The cover of her album is mostly black, with the stark white line of a parking space cutting through the darkness. On the left, Veronica is lying down with her eyes closed. On the right, another Veronica is crouched down with a lit match illuminating the space above her counterpart’s head. It might help to know that the parking lot is the same one where she was found by paramedics on May 4, 2008, after running away from her then-partner at her house as she ascended into her first manic episode. It’s important to note that event caught her and her friends off-guard since no one knew she had a bipolar diagnosis prior to then. (Sidenote: When Veronica is manic she has a lot of delusions that she needs to kill herself, not because she is depressed, but because it is the way she will save everyone. Her delusions are also often tied to religious themes of heaven and hell). She describes that night:
I stood in the parking space and the parking stopper was near my head. I had to keep my eyes closed. I had to let go. Surrender. I was at such peace. I had to let go of everything. I fell straight back and let my head hit the parking stopper. I was in complete trust of everything. I felt nothing at all. Let go of everything. I wet my pants. Everything needed to be let go.
I had to keep my eyes closed or the evil was going to try and take my soul from my eyes. If I opened them, I would go to hell. I heard a heart monitor bouncing off the building wall in front of me. It was my heart. It was slowing down. Finally, I thought, I have lost all of my blood and I’m going to die. The heart monitor went flat. A long tone. I’m dead. I saw the light. I heard an ambulance park next to me. It’s heaven! The angels are coming to pick me up and drive me up into heaven. I heard men coming out of the ambulance. “Ma’am! Ma’am can you hear me?” Stay calm. They rubbed my sternum. I felt nothing. “Ma’am!” I was still. “She’s faking it.” They put me on a gurney. This is it. I made it. There were so many times in my life that I have feared going to hell. The day is here and I’m going to heaven. “Ma’am we are putting an IV in your arm.” Wait. They were trying to poison me. This isn’t the ride to heaven. It’s the ride to hell! I am terrified. I am devastated. My eternity is going to be spent in hell.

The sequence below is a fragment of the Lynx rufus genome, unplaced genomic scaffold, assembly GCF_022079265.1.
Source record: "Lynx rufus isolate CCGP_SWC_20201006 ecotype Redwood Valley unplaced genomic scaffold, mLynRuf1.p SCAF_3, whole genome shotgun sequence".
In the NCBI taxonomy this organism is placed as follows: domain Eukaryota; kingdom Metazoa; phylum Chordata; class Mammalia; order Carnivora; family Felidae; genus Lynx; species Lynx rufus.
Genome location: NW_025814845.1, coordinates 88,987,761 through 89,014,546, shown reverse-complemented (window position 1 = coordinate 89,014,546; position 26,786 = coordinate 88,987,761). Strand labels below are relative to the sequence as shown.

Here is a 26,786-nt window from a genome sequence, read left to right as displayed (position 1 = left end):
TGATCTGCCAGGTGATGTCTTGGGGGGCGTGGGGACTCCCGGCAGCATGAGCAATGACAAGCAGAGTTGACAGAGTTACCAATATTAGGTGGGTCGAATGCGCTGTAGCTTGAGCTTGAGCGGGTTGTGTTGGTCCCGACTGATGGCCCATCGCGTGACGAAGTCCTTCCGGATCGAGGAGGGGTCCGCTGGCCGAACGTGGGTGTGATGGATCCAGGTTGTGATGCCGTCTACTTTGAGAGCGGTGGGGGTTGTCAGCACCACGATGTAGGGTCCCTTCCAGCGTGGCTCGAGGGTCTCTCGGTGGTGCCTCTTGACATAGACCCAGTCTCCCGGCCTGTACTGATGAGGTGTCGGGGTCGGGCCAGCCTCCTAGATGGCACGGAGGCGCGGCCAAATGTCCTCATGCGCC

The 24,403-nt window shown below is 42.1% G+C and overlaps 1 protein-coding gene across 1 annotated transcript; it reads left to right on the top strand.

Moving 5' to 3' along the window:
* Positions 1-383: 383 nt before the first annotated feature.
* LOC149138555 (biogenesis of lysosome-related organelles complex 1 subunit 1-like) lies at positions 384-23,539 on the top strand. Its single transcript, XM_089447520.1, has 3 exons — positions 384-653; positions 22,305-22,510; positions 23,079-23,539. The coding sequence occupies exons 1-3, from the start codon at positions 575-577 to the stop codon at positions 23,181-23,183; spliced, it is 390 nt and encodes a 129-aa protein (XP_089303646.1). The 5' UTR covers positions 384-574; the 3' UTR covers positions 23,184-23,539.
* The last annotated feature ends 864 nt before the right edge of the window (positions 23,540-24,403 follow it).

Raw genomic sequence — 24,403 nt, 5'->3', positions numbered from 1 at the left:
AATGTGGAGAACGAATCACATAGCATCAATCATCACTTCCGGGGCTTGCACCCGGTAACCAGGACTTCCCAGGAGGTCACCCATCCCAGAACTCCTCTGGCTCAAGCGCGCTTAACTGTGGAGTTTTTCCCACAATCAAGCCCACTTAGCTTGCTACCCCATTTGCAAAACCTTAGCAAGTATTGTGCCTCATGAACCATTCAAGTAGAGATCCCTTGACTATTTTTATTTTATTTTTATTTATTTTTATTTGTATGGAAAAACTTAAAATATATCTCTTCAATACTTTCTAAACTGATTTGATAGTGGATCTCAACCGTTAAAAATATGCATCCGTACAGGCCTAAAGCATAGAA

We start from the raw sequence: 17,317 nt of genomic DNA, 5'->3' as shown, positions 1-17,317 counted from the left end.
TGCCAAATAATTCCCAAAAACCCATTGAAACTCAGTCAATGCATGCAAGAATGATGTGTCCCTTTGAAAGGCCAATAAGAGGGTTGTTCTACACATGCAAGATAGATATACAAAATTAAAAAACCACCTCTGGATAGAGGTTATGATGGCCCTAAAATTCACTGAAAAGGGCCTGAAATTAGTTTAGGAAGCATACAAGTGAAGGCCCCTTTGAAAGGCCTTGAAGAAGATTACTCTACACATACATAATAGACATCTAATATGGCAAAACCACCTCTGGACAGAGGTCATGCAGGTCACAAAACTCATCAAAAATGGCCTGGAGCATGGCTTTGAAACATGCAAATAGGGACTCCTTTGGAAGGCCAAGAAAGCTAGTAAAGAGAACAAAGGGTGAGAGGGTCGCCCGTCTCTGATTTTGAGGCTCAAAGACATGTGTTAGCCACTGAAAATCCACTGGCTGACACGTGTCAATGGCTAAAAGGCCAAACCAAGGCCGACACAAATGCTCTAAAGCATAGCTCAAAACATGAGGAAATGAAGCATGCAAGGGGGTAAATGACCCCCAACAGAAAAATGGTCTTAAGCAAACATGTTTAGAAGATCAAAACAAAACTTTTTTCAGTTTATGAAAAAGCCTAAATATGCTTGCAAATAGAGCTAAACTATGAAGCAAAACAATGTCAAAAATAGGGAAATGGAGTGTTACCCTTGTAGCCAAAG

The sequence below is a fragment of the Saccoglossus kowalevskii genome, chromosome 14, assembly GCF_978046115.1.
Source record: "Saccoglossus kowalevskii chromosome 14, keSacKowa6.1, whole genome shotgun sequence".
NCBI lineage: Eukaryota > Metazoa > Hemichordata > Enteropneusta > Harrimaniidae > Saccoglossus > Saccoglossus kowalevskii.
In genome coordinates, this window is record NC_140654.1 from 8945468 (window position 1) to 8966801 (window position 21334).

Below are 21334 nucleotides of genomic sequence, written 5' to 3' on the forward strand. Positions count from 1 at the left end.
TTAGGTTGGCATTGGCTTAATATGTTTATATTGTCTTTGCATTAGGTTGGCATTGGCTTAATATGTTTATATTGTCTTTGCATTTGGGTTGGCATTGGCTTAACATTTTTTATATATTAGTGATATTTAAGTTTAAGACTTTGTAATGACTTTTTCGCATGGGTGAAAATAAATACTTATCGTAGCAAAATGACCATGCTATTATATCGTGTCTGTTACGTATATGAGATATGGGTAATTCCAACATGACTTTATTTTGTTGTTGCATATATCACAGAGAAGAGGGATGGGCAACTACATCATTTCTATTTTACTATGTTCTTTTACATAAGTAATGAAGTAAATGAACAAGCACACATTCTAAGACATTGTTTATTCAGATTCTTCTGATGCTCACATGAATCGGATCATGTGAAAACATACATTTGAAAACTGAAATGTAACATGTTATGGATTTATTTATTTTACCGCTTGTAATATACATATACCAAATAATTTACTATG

If it feels intense, that’s because it is. But in a way, it’s also just a normal part of life. And by that I mean that we have this idea about people with mental health diagnoses that stigmatizes them for having a medical condition in their brain instead of another part of their body. That stigma can build into fear which makes it harder to talk about mental health issues. By being really open about what’s going on for her, Veronica makes it easier to recognize that this is just a part of who she is. Through this and her subsequent second and third manic episodes she, and the community around her, has learned how to recognize oncoming mania. She even has what she refers to as “The Plan” which has proved to be invaluable in recognizing the warning signs and providing a clear set of instructions for those of us around her to know what to do if she’s ramping up to a manic episode.
Breaking that stigma, seeking to understand and talk about mental health, and making it a part of everyday life and conversation helps it shift from being a scary unknown to a commonplace reality. And that’s a big part of Veronica’s mission as a musician with Bipolar 1. It also contextualizes her album’s cover art: in her journey from that first manic episode that had her passed out and bleeding in the very parking lot featured on the cover, Veronica has done the work to illuminate her diagnosis and find balance between the “light” and “dark” that comprise her. It’s important to note, however, that she doesn’t use those terms in the ways people often do to mean “good” and “bad.” Rather, white is her wild, hyper-alive, and wide-awake self. Black is her slow, sleepy, unable to summon motivation self. She sees her life with Bipolar as the search to find the middle ground and the imagery on her album reflects the fact that she’s come a long way in that search.